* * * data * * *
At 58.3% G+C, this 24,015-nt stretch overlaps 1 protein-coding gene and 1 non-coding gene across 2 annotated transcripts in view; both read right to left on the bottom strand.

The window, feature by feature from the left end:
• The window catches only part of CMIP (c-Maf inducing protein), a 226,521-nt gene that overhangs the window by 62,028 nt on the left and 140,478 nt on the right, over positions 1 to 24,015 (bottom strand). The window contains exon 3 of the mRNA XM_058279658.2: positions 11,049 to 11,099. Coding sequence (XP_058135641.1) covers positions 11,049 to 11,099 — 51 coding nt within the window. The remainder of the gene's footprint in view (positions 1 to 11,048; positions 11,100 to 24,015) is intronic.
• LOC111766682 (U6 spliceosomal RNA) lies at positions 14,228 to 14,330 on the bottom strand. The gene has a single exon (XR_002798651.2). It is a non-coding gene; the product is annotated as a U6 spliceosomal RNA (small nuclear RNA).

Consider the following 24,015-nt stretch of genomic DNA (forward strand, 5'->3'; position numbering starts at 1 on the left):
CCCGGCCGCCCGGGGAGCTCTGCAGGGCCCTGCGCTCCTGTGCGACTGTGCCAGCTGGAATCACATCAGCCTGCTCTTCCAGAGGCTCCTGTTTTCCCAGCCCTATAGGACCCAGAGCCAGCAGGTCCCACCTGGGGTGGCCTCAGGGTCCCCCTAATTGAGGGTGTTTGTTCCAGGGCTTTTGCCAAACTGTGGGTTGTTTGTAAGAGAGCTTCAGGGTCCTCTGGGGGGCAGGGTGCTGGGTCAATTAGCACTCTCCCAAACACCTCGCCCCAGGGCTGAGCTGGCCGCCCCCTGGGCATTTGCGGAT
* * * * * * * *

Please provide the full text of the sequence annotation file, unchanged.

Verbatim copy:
At 58.3% G+C, this 24,015-nt stretch overlaps 1 protein-coding gene and 1 non-coding gene across 2 annotated transcripts in view; both read right to left on the bottom strand.

The window, feature by feature from the left end:
• The window catches only part of CMIP (c-Maf inducing protein), a 226,521-nt gene that overhangs the window by 62,028 nt on the left and 140,478 nt on the right, over positions 1 to 24,015 (bottom strand). The window contains exon 3 of the mRNA XM_058279658.2: positions 11,049 to 11,099. Coding sequence (XP_058135641.1) covers positions 11,049 to 11,099 — 51 coding nt within the window. The remainder of the gene's footprint in view (positions 1 to 11,048; positions 11,100 to 24,015) is intronic.
• LOC111766682 (U6 spliceosomal RNA) lies at positions 14,228 to 14,330 on the bottom strand. The gene has a single exon (XR_002798651.2). It is a non-coding gene; the product is annotated as a U6 spliceosomal RNA (small nuclear RNA).

Consider the following 24,015-nt stretch of genomic DNA (forward strand, 5'->3'; position numbering starts at 1 on the left):
CCCGGCCGCCCGGGGAGCTCTGCAGGGCCCTGCGCTCCTGTGCGACTGTGCCAGCTGGAATCACATCAGCCTGCTCTTCCAGAGGCTCCTGTTTTCCCAGCCCTATAGGACCCAGAGCCAGCAGGTCCCACCTGGGGTGGCCTCAGGGTCCCCCTAATTGAGGGTGTTTGTTCCAGGGCTTTTGCCAAACTGTGGGTTGTTTGTAAGAGAGCTTCAGGGTCCTCTGGGGGGCAGGGTGCTGGGTCAATTAGCACTCTCCCAAACACCTCGCCCCAGGGCTGAGCTGGCCGCCCCCTGGGCATTTGCGGAT